I spent the past weekend visiting with different farmers around Philadelphia. It was so amazing to learn about the rich history of community gardening in the city, and to see it in action first hand. It seemed like on every block at least one house if not more had a front lawn busting out with tomatoes, okra, and greens creating a luscious urban landscape.
My first stop was at Mill Creek Farm in the Mill Creek neighborhood of West Philadelphia. The farm is located on a previously vacant lot that was once home to row houses that were built on top of an underground creek (hence the name, Mill Creek). Unfortunately, those homes collapsed over 30 years ago due to poor structure and wet conditions and the land sat vacant. The Philadelphia Water Department leased the land from the Redevelopment Authority for a storm water management project in 2003- the farms founders got wind of this and made a proposal to start growing food there. The 1/2 acre farm has been around for 4 years and is doing lots of truly amazing things in the neighborhood. The farm's mission is to "improve local access to nutritious foods and to promote sustainable resources by growing and distributing produce and by demonstrating ecological methods of living."
On the right is Johanna Rosen or Jo, one of the founders of Mill Creek Farm who I was so honored to interview for the project. I was able to spend some time with her out on the farm too- here she is with a farm volunteer giving some cabbages a much appreciated hand weed.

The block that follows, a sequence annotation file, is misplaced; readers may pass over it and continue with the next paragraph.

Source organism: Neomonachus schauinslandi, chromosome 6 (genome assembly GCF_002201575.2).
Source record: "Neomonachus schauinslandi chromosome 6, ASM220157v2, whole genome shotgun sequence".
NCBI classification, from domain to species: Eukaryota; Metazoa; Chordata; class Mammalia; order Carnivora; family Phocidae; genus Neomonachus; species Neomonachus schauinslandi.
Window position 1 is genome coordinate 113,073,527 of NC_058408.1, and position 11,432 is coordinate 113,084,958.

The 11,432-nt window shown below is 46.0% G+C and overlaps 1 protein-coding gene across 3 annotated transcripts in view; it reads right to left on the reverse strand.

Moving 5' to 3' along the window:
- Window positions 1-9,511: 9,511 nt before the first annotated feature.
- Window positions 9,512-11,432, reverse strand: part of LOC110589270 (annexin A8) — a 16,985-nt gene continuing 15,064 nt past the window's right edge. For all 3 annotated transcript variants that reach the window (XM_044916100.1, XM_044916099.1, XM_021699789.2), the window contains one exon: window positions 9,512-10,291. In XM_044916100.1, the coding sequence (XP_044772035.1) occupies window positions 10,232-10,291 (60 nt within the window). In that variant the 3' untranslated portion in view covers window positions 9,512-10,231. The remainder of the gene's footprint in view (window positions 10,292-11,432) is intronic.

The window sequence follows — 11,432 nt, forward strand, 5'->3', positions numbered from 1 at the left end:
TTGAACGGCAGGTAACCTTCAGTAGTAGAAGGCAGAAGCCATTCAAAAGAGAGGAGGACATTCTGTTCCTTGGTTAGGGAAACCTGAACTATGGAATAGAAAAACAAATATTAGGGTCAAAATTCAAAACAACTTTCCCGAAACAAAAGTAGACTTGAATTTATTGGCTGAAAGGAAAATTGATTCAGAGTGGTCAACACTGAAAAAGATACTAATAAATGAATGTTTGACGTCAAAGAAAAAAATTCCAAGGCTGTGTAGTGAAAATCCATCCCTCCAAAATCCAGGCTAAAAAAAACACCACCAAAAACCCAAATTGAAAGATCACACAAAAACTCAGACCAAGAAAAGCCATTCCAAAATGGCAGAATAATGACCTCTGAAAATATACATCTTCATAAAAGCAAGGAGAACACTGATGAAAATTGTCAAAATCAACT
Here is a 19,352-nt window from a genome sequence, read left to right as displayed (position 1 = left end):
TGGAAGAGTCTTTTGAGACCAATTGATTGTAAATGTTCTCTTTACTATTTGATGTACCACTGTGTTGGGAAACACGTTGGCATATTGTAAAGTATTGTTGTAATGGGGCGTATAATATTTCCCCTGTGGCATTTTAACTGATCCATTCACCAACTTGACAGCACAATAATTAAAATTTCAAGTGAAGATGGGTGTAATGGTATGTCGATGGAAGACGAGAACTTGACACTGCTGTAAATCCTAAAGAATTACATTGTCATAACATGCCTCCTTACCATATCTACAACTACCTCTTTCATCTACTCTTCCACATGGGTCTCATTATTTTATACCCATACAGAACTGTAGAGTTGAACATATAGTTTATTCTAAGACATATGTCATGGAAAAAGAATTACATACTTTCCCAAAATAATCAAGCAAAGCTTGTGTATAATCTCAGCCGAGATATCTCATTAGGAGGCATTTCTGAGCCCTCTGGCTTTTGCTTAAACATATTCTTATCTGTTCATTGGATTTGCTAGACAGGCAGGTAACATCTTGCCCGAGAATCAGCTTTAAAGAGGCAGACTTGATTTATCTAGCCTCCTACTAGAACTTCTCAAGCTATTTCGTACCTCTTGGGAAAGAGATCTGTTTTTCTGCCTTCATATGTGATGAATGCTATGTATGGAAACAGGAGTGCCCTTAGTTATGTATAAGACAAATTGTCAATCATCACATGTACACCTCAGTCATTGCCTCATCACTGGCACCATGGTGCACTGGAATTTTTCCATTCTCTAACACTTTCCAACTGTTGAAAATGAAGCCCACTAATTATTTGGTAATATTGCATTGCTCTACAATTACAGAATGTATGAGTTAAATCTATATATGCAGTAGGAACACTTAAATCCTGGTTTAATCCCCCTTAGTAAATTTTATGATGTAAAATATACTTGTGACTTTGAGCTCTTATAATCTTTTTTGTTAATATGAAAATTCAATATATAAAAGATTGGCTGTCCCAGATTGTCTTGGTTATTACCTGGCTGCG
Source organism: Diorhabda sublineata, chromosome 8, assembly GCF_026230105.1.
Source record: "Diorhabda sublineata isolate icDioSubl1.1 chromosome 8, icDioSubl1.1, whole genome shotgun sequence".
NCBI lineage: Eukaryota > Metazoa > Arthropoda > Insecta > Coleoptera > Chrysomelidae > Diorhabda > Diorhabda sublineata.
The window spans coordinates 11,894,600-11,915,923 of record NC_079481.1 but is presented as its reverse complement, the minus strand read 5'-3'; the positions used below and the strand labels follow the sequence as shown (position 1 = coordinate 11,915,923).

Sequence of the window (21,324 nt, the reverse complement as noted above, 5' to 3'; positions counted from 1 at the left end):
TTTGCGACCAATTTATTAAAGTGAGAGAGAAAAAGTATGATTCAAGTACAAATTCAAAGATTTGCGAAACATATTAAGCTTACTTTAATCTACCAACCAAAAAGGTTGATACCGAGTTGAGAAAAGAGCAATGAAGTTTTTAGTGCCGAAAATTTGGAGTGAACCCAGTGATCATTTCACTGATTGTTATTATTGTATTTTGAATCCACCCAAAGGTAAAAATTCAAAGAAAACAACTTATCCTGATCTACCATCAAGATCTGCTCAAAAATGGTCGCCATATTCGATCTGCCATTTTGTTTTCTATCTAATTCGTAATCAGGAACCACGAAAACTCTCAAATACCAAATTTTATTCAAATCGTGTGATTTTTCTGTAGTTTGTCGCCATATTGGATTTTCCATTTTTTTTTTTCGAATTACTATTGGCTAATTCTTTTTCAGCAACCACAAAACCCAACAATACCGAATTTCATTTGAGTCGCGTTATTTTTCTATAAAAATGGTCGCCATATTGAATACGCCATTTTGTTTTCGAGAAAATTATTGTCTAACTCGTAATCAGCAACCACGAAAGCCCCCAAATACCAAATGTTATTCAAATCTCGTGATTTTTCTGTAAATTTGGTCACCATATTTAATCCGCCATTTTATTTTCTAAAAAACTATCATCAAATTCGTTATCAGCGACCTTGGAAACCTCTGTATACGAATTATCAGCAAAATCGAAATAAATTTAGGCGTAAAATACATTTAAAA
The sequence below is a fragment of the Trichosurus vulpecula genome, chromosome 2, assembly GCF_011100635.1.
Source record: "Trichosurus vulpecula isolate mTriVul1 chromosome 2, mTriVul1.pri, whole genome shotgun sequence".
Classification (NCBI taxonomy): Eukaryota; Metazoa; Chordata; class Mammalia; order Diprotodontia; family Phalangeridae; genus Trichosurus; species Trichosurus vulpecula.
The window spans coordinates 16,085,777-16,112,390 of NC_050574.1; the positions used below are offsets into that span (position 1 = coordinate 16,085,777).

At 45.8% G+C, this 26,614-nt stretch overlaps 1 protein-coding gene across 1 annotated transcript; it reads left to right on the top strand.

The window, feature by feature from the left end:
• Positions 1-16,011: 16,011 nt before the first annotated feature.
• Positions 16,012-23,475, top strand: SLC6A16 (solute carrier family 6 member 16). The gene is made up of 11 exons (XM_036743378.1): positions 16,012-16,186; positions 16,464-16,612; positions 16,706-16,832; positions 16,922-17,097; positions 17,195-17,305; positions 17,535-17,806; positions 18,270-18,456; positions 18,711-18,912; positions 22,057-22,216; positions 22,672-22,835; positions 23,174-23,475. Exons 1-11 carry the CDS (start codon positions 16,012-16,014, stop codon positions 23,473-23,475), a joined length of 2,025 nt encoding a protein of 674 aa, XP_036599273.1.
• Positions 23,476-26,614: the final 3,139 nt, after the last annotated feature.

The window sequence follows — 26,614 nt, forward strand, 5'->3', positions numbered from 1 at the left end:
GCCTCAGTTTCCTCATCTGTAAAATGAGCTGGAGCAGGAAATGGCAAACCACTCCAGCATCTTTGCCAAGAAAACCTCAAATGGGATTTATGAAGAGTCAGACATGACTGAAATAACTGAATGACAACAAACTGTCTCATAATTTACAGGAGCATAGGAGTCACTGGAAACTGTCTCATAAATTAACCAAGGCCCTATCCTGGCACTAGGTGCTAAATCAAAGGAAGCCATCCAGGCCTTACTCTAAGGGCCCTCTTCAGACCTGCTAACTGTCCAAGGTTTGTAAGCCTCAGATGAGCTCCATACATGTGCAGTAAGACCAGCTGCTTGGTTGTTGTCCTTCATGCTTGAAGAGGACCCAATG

This is Jade, another Mill Creek farmer and founder who I wasn't able to interview on this trip, but who was fabulous nonetheless. Here they are scaring off white flies from the curly Kale with some neem oil. When sprayed all the white flies would furiously flee from the kale plants creating what Jade called the "dandruff effect."
One of my favorite things about Mill Creek farm was their tool shed/packing/washing station. Here it is from a distance.
This cob structure has solar panels which provide power to the farm when they need it, collects greywater, is decorated in a beautiful mosaic of recycled and found materials, has a living roof and a composting toilet!
A lovely place to poop.
Some contrasting signs explaining the benefit of the composting toilet hung on the wall behind it.
Some photos from the beautiful mosaic.
On the top of this structure it says, "This is a living roof, come look." I, of course had to look. Here is what I saw.
The living roof was really beautiful, I did some shooting from up there, and was able to snag some beautiful birds eye photos of the farm.
From the living roof, I also had a great view of the large community garden located right next to Mill Creek Farm. I was told that this community garden has been there for over 30 years and met some of the gardeners, one of whom was concentrating on growing medicinal herbs.
Mill Creek has a farm stand twice a week, holds community workshops of all kinds, trains youth to work on the farm (there was a queer youth intern who I interviewed!), and donates a lot of produce to local food banks. Mill Creek Farm is definitely a safe place for queer people- its run by queer folks, and Jo told me that often their volunteers are queer as well. Here are some photos from around the farm of their beautiful Saturday farm stand.
Jo and Jade told me that this banana tree behind their compost does something magical to speed up the decomposition process.
Okra, Jade told me is the farm's biggest seller by far. Here is a lovely okra flower.